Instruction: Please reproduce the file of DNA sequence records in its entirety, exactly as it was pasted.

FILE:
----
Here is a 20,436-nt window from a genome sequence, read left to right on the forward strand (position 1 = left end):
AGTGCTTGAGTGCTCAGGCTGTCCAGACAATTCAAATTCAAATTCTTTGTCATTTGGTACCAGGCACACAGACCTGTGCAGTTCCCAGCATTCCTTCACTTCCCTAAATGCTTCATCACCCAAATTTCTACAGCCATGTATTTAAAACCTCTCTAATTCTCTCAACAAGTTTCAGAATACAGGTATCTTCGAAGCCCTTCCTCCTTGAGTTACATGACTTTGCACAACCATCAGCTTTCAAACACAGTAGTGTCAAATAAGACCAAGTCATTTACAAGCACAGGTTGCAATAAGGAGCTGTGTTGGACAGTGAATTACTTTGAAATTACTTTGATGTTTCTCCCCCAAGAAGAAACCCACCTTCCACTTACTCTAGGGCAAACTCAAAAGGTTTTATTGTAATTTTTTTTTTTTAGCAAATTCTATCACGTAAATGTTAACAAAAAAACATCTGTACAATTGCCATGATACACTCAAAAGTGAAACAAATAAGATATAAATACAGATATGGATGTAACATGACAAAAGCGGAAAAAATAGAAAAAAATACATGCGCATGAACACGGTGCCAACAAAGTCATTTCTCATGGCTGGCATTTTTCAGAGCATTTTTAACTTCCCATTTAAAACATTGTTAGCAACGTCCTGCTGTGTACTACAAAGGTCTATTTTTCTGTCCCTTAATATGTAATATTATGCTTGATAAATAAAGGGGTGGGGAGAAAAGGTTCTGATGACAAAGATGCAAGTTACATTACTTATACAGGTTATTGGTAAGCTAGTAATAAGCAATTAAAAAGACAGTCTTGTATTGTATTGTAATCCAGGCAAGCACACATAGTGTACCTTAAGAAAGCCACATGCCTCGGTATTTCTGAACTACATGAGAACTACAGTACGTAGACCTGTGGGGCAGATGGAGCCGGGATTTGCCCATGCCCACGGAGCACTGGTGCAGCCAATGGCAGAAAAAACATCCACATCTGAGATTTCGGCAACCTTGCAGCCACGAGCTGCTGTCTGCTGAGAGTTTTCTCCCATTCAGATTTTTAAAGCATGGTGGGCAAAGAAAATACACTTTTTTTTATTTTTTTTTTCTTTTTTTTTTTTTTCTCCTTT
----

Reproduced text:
Here is a 20,436-nt window from a genome sequence, read left to right on the forward strand (position 1 = left end):
AGTGCTTGAGTGCTCAGGCTGTCCAGACAATTCAAATTCAAATTCTTTGTCATTTGGTACCAGGCACACAGACCTGTGCAGTTCCCAGCATTCCTTCACTTCCCTAAATGCTTCATCACCCAAATTTCTACAGCCATGTATTTAAAACCTCTCTAATTCTCTCAACAAGTTTCAGAATACAGGTATCTTCGAAGCCCTTCCTCCTTGAGTTACATGACTTTGCACAACCATCAGCTTTCAAACACAGTAGTGTCAAATAAGACCAAGTCATTTACAAGCACAGGTTGCAATAAGGAGCTGTGTTGGACAGTGAATTACTTTGAAATTACTTTGATGTTTCTCCCCCAAGAAGAAACCCACCTTCCACTTACTCTAGGGCAAACTCAAAAGGTTTTATTGTAATTTTTTTTTTTTAGCAAATTCTATCACGTAAATGTTAACAAAAAAACATCTGTACAATTGCCATGATACACTCAAAAGTGAAACAAATAAGATATAAATACAGATATGGATGTAACATGACAAAAGCGGAAAAAATAGAAAAAAATACATGCGCATGAACACGGTGCCAACAAAGTCATTTCTCATGGCTGGCATTTTTCAGAGCATTTTTAACTTCCCATTTAAAACATTGTTAGCAACGTCCTGCTGTGTACTACAAAGGTCTATTTTTCTGTCCCTTAATATGTAATATTATGCTTGATAAATAAAGGGGTGGGGAGAAAAGGTTCTGATGACAAAGATGCAAGTTACATTACTTATACAGGTTATTGGTAAGCTAGTAATAAGCAATTAAAAAGACAGTCTTGTATTGTATTGTAATCCAGGCAAGCACACATAGTGTACCTTAAGAAAGCCACATGCCTCGGTATTTCTGAACTACATGAGAACTACAGTACGTAGACCTGTGGGGCAGATGGAGCCGGGATTTGCCCATGCCCACGGAGCACTGGTGCAGCCAATGGCAGAAAAAACATCCACATCTGAGATTTCGGCAACCTTGCAGCCACGAGCTGCTGTCTGCTGAGAGTTTTCTCCCATTCAGATTTTTAAAGCATGGTGGGCAAAGAAAATACACTTTTTTTTATTTTTTTTTTCTTTTTTTTTTTTTTCTCCTTT